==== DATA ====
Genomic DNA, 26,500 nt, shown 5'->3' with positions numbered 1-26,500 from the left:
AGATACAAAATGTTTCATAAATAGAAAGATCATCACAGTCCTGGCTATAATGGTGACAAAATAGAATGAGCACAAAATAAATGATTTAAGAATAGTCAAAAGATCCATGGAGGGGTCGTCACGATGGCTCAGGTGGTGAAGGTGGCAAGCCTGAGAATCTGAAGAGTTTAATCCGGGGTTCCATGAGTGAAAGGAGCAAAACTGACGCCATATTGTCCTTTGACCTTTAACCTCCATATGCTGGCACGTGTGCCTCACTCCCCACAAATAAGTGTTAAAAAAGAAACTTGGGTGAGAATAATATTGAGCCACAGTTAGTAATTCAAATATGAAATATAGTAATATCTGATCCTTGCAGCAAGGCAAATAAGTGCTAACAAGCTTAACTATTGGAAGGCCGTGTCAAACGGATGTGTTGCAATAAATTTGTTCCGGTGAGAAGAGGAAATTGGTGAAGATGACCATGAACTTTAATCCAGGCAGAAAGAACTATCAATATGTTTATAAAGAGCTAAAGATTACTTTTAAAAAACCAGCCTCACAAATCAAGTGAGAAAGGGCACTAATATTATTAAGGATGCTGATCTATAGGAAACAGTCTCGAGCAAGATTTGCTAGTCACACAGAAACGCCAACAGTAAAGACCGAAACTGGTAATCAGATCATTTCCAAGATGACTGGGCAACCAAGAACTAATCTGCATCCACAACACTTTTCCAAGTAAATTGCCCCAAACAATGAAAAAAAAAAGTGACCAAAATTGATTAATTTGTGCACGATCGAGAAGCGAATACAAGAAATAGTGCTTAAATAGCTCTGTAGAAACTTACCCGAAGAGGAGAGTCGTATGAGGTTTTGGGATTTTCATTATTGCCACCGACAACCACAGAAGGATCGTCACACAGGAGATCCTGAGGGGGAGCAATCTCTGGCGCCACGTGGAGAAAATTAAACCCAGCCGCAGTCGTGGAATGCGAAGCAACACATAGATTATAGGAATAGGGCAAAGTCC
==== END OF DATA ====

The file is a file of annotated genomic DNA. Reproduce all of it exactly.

Genomic DNA, 26,500 nt, shown 5'->3' with positions numbered 1-26,500 from the left:
AGATACAAAATGTTTCATAAATAGAAAGATCATCACAGTCCTGGCTATAATGGTGACAAAATAGAATGAGCACAAAATAAATGATTTAAGAATAGTCAAAAGATCCATGGAGGGGTCGTCACGATGGCTCAGGTGGTGAAGGTGGCAAGCCTGAGAATCTGAAGAGTTTAATCCGGGGTTCCATGAGTGAAAGGAGCAAAACTGACGCCATATTGTCCTTTGACCTTTAACCTCCATATGCTGGCACGTGTGCCTCACTCCCCACAAATAAGTGTTAAAAAAGAAACTTGGGTGAGAATAATATTGAGCCACAGTTAGTAATTCAAATATGAAATATAGTAATATCTGATCCTTGCAGCAAGGCAAATAAGTGCTAACAAGCTTAACTATTGGAAGGCCGTGTCAAACGGATGTGTTGCAATAAATTTGTTCCGGTGAGAAGAGGAAATTGGTGAAGATGACCATGAACTTTAATCCAGGCAGAAAGAACTATCAATATGTTTATAAAGAGCTAAAGATTACTTTTAAAAAACCAGCCTCACAAATCAAGTGAGAAAGGGCACTAATATTATTAAGGATGCTGATCTATAGGAAACAGTCTCGAGCAAGATTTGCTAGTCACACAGAAACGCCAACAGTAAAGACCGAAACTGGTAATCAGATCATTTCCAAGATGACTGGGCAACCAAGAACTAATCTGCATCCACAACACTTTTCCAAGTAAATTGCCCCAAACAATGAAAAAAAAAAGTGACCAAAATTGATTAATTTGTGCACGATCGAGAAGCGAATACAAGAAATAGTGCTTAAATAGCTCTGTAGAAACTTACCCGAAGAGGAGAGTCGTATGAGGTTTTGGGATTTTCATTATTGCCACCGACAACCACAGAAGGATCGTCACACAGGAGATCCTGAGGGGGAGCAATCTCTGGCGCCACGTGGAGAAAATTAAACCCAGCCGCAGTCGTGGAATGCGAAGCAACACATAGATTATAGGAATAGGGCAAAGTCC